Moral guardians have been a staple part of Coronation Street since its earliest days. In 1960, censure came from under a hairnet as Ena Sharples patrolled the neighbourhood. Sixty years later, it’s Evelyn Plummer laying down the law. But sandwiched in the middle was that rare thing – Norris Cole, a citrusy male busybody who was more than a match for the Street’s most formidable women.
Disapproval was there in each sharp brush-sweep of his broom. Displeasure evident in every eye roll as he peered around brick walls like Chad in specs. In Norris’s ideal world, there wouldn’t have been a need for courtrooms because he’d be judge, jury and quite possibly executioner too.
And yet despite his fondness for fault-finding, there’s no denying that Norris had his ardent fans. Emily allowed him to live in her house, Rita shared her counter-space at the Kabin and Mary – given half the chance – would have had him chained permanently to the boudoir of her motor home. His appeal to them was never fully explained, though actor Malcolm Hebden once put it down to Norris himself being ‘an old woman’.
The fact that Norris won’t be popping up again on the Street to cast aspersions will no doubt devastate his mohair-cardigan-wearing devotees. But the news that Hebden is, at the age of 81, retiring and packing Norris’s sleeveless jumpers away in a drawer is a blow for all Corrie fans. True, his screen time in recent years had been sporadic, but even when we remade Norris’s acquaintance at the Stillwaters retirement village, it was a relief to find that his spikier edges hadn’t been smoothed away.
To the end, he was an exasperating mass of contradictions. Loyal yet prone to point-scoring. Quick to judge but filled with flaws. Both conniving and cowardly. It was a characterisation that had stayed true since the 1990s, when Norris was introduced as a friend of Derek’s (or Dirk as he called him), only to then be revealed as the kidnapper of the Wiltons’ beloved garden gnome. Yes, there was always a hint of devilry flashing in the eyes shielded behind those owlish glasses.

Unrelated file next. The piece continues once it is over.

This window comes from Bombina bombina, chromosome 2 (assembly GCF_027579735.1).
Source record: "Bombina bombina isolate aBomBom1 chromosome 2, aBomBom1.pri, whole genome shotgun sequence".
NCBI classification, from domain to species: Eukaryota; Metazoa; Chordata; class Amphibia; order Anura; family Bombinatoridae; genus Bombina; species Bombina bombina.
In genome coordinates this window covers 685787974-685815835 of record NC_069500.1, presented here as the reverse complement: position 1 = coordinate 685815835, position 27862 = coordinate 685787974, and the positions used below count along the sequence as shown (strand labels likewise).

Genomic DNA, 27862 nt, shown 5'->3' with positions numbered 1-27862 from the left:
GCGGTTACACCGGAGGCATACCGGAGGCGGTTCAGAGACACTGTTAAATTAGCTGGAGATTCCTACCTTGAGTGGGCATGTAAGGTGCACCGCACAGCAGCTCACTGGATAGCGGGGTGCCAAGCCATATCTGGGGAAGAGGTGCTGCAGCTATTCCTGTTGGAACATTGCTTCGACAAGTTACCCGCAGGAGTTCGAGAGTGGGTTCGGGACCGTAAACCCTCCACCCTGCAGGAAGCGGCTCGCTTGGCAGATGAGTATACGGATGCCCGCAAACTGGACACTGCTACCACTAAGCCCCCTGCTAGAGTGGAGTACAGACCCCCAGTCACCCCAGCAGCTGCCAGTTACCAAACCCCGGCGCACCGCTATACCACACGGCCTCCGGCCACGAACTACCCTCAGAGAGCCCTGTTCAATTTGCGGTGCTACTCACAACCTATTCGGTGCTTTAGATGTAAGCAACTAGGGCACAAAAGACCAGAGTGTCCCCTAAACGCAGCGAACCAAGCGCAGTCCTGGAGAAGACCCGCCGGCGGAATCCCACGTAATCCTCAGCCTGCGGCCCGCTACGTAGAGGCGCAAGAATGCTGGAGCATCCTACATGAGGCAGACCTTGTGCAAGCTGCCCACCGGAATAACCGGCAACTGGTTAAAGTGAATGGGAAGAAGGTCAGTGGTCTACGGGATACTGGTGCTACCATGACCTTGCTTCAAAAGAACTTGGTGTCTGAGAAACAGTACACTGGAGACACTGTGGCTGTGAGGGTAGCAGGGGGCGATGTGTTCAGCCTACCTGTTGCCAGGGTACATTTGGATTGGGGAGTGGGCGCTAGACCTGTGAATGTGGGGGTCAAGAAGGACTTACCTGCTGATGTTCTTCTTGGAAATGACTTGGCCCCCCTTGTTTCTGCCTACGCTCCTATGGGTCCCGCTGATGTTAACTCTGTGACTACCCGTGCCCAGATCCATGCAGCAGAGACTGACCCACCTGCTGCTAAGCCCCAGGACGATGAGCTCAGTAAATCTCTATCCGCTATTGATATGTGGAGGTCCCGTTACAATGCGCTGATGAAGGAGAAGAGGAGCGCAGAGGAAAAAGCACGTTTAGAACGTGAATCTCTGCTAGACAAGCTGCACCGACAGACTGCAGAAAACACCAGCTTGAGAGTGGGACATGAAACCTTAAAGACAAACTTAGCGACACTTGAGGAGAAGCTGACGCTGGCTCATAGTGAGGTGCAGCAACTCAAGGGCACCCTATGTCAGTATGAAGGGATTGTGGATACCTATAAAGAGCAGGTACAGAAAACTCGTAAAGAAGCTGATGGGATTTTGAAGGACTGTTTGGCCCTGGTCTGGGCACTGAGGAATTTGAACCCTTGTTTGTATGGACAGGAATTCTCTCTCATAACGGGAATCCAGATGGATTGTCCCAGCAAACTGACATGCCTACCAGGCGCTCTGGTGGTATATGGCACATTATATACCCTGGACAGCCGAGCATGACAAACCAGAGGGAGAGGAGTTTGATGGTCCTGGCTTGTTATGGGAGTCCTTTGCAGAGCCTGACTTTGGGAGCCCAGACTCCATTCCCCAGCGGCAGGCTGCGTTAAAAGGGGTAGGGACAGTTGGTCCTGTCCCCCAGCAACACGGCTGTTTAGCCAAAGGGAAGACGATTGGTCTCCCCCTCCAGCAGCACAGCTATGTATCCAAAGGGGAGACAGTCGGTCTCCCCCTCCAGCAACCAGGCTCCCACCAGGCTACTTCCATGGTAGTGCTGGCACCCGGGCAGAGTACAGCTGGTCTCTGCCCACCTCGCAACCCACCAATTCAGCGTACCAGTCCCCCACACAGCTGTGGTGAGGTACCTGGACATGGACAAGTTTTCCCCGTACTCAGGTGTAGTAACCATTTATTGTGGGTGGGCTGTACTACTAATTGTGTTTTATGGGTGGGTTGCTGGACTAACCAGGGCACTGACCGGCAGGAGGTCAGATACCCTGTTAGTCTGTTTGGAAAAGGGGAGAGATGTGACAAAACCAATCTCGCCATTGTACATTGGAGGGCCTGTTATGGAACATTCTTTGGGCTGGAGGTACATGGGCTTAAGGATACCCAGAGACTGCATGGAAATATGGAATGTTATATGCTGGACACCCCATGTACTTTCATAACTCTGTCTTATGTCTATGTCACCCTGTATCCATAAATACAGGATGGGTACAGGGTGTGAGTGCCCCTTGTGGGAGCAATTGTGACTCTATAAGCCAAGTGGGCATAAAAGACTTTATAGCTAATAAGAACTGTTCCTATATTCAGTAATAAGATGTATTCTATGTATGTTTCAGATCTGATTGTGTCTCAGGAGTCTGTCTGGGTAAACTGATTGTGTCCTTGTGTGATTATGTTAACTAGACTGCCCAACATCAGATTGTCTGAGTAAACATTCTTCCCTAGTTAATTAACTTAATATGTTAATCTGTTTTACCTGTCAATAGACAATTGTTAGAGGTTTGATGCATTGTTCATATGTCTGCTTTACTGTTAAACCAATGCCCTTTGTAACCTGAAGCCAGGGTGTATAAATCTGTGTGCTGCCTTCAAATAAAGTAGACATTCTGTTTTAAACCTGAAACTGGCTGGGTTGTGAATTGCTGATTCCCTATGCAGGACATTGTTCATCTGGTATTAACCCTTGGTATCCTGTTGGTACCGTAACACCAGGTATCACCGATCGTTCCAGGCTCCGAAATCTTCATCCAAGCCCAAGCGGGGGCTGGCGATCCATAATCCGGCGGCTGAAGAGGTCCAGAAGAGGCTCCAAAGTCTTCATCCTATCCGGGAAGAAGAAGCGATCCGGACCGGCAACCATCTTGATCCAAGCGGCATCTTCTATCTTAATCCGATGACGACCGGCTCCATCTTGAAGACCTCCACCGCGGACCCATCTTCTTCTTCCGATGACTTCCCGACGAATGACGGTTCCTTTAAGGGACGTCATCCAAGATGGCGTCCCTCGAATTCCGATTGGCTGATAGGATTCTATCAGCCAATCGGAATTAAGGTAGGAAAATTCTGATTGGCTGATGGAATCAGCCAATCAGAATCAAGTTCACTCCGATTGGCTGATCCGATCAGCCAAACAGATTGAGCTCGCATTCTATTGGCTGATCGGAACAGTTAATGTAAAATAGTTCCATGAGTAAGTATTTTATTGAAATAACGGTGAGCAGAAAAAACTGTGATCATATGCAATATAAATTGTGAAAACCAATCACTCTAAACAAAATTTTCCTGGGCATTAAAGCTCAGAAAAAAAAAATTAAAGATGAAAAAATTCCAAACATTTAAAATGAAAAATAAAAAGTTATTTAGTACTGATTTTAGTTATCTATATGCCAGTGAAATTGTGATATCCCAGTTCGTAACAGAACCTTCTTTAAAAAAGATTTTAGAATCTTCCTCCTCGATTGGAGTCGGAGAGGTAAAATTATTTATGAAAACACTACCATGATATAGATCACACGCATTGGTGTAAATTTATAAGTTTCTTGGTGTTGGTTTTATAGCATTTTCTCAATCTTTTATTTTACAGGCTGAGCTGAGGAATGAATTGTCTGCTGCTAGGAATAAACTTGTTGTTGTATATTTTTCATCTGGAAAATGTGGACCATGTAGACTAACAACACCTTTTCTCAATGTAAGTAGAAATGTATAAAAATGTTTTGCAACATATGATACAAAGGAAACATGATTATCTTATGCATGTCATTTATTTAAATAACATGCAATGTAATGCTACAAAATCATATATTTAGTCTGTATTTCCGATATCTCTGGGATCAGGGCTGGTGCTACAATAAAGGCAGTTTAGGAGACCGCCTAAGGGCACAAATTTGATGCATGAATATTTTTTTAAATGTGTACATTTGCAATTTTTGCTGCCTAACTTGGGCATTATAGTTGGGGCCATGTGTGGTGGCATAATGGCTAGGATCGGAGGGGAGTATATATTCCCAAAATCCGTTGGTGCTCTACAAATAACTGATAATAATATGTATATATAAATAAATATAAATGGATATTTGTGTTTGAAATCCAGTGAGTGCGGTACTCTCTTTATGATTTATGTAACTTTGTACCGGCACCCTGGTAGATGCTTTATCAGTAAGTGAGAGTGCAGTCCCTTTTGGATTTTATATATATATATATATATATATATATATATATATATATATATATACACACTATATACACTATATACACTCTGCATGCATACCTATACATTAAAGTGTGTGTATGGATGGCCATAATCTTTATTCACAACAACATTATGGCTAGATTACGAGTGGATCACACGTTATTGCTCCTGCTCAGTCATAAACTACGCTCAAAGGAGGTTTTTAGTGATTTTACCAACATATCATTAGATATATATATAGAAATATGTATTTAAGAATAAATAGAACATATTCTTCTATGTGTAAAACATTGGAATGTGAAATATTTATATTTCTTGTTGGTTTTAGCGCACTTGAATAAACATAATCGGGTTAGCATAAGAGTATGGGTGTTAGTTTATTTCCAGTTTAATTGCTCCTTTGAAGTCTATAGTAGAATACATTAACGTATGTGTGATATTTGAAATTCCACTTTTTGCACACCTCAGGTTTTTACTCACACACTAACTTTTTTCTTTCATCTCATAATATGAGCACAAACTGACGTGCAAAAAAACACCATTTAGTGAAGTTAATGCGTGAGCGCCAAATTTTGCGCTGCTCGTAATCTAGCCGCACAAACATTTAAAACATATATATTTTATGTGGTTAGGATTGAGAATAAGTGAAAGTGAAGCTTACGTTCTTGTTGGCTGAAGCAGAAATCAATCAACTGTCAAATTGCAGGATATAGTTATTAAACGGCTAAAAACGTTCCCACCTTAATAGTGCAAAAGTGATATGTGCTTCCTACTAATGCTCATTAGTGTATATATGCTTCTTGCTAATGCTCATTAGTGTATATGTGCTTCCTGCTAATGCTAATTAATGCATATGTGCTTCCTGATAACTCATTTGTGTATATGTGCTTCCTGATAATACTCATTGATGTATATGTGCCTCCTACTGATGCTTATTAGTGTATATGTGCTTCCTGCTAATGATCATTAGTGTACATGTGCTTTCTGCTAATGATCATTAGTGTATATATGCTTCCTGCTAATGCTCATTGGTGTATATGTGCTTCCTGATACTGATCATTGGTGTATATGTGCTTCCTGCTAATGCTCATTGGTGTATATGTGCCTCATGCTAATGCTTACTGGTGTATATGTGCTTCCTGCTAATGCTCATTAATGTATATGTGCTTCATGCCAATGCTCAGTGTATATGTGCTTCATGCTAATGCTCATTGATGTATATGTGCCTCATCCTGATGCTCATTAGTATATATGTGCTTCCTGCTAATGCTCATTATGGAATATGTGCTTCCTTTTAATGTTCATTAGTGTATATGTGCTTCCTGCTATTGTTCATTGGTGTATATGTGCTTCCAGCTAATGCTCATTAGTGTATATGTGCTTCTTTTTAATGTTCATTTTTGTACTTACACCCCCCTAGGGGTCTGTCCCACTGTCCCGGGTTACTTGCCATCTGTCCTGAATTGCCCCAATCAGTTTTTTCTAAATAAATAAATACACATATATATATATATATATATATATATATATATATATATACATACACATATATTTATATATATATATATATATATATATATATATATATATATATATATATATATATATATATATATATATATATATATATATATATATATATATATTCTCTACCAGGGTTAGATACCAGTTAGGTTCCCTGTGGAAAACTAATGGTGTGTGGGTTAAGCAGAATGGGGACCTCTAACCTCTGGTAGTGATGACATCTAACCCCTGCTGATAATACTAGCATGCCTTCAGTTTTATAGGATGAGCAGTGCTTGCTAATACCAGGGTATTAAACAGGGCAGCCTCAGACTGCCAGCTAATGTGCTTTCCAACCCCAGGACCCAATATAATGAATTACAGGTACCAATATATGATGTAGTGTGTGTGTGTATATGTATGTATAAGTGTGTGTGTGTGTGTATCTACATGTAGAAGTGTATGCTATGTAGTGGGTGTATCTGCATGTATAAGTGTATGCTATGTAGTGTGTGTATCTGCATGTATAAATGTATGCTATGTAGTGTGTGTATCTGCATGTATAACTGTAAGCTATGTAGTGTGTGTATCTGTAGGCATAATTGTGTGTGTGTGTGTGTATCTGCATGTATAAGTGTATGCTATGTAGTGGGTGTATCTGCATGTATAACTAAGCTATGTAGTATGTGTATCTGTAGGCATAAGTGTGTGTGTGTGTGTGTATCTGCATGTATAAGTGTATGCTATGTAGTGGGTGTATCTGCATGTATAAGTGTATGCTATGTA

But it’s the gossiping for which Norris will always be remembered. Despite a tight downturned mouth that signalled constant disappointment, he secretly revelled in the misfortune of others. Exhibit A: his attendance at local criminal trials where he and fellow meddler Blanche Hunt would condemn the accused from the gallery while sucking on pear drops. A ghoulish hobby, maybe, but it also gave him a knack for identifying wrong’uns – exhibit B: his hatred for Richard Hillman.
There were occasions, though, when that moral compass went on the blink. There was his adoration of author Mel Hutchwright, who only Ken could see was a fraud. Or his rejection of estranged half-brother Ramsay, who died of a brain tumour before the two of them could be reconciled.
It was a blow that could easily have turned Norris mawkish, but the writers wisely chose not to dilute his acidic streak or blunt his sharp-clawed cattiness. When the Rovers held a drag night, Norris performed as Eartha Kitt. Bizarre, but somehow totally appropriate.
Could he also be sweet? Yes, on rare occasions, such as the time he gave dancing lessons to Roy Cropper or when he turned midwife to help deliver Curly and Emma Watts’s baby. But Norris will be most strongly associated with sourness and an inability to keep his neb out of the business of others.
Among the menfolk of Coronation Street, he remains unique. Never feckless like Les Battersby, foolish like Dev Alahan, a philanderer like Ken Barlow or a fiend like Pat Phelan. He was instead: infuriating. Relentlessly and endearingly so. Pray for those residents at Stillwaters – they’re going to need all the help they can get.
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